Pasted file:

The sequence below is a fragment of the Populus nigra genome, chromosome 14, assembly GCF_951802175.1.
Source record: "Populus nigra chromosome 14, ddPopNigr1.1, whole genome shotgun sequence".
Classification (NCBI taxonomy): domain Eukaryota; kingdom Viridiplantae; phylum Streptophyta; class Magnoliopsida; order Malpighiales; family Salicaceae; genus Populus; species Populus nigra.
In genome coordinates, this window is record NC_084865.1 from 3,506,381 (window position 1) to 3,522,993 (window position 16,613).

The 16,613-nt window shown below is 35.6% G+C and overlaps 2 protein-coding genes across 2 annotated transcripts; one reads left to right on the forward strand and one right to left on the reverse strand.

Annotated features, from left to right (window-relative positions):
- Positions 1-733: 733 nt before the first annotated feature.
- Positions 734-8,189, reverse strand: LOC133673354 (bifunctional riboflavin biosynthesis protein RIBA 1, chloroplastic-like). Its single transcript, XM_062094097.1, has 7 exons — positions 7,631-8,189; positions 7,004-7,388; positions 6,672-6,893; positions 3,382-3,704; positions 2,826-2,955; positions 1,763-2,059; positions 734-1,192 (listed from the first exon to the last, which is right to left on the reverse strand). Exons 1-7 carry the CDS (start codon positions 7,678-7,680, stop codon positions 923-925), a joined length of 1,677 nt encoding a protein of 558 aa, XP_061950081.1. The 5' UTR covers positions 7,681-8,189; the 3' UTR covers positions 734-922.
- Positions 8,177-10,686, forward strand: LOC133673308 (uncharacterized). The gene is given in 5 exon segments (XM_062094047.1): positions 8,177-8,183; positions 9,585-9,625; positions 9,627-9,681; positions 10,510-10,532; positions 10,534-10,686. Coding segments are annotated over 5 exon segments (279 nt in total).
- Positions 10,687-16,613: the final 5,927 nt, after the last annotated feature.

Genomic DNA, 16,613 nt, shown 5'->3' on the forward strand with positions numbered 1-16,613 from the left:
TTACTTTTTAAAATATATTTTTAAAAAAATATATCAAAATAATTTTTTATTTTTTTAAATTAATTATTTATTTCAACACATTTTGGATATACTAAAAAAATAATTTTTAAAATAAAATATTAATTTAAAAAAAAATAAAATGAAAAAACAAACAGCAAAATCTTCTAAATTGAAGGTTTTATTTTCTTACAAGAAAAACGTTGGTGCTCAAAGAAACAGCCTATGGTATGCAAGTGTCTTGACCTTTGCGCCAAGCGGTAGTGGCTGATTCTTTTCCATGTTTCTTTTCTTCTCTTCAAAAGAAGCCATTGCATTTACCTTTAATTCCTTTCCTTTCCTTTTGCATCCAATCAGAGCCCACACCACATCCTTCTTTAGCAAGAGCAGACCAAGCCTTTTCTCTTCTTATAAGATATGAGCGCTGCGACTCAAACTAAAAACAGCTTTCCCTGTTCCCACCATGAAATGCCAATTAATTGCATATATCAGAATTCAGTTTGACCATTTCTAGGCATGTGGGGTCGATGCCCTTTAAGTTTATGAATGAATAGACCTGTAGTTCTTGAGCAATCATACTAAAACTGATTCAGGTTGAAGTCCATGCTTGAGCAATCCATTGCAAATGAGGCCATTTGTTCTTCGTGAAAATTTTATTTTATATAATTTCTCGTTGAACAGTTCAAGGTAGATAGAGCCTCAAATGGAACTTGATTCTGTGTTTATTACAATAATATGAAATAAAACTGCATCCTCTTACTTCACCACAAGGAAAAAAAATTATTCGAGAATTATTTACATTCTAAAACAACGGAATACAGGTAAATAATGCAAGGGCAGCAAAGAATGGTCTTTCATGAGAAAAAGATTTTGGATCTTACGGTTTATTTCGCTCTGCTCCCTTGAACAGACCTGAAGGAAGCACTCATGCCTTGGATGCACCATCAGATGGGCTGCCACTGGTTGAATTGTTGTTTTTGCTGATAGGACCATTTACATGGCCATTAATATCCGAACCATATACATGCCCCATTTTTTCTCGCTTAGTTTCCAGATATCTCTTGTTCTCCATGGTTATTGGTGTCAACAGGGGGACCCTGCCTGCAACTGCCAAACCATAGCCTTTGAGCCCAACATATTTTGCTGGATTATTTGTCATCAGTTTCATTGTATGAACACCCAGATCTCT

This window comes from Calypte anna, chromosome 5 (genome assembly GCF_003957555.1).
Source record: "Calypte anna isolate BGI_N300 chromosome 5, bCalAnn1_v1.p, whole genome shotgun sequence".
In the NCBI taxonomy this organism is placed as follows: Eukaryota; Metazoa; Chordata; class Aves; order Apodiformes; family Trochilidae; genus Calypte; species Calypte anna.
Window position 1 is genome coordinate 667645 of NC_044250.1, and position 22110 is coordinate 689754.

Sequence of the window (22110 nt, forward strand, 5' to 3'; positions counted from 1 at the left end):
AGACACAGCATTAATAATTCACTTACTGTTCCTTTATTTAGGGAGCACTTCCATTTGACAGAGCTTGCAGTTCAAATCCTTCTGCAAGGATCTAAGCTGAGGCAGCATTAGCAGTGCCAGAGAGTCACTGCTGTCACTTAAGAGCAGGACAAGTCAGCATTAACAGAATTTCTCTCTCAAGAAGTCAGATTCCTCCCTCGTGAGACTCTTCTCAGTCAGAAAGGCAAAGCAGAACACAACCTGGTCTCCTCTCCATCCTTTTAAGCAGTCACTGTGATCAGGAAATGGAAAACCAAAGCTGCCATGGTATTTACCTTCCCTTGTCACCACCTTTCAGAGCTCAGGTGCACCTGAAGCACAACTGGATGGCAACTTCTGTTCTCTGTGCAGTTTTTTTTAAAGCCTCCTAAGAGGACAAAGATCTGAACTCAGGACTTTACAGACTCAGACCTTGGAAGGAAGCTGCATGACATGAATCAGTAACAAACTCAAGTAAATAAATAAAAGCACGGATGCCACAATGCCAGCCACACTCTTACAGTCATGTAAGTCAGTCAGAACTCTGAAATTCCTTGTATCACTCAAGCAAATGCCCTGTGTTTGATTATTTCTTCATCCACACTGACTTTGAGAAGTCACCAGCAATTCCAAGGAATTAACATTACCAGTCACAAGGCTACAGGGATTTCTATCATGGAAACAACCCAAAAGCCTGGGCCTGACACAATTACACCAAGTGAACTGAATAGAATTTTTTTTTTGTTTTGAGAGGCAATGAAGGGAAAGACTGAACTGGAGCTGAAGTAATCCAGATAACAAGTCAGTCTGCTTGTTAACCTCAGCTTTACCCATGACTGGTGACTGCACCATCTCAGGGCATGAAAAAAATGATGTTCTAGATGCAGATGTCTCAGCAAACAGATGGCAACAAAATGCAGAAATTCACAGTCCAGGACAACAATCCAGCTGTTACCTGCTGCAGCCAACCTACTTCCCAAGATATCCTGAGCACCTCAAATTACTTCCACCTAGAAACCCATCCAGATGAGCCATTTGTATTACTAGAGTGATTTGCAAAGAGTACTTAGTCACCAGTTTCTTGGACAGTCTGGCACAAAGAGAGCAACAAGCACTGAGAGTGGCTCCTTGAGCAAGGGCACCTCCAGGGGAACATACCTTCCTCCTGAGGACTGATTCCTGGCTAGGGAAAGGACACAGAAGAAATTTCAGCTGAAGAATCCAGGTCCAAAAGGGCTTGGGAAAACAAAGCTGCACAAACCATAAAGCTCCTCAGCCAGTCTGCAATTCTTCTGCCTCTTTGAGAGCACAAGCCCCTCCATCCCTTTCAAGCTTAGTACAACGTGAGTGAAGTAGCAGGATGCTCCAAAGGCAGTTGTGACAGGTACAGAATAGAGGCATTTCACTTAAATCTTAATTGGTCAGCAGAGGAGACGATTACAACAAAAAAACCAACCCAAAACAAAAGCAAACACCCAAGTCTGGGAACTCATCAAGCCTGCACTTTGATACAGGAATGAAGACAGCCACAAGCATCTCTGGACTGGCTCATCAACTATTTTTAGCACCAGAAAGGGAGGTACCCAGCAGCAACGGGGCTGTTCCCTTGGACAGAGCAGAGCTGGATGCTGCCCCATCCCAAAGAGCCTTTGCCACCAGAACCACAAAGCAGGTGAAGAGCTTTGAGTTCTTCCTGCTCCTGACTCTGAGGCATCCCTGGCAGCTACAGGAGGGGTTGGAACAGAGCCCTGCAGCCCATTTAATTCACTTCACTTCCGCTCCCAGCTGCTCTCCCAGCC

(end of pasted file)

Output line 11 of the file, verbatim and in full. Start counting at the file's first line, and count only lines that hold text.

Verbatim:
Genomic DNA, 16,613 nt, shown 5'->3' on the forward strand with positions numbered 1-16,613 from the left: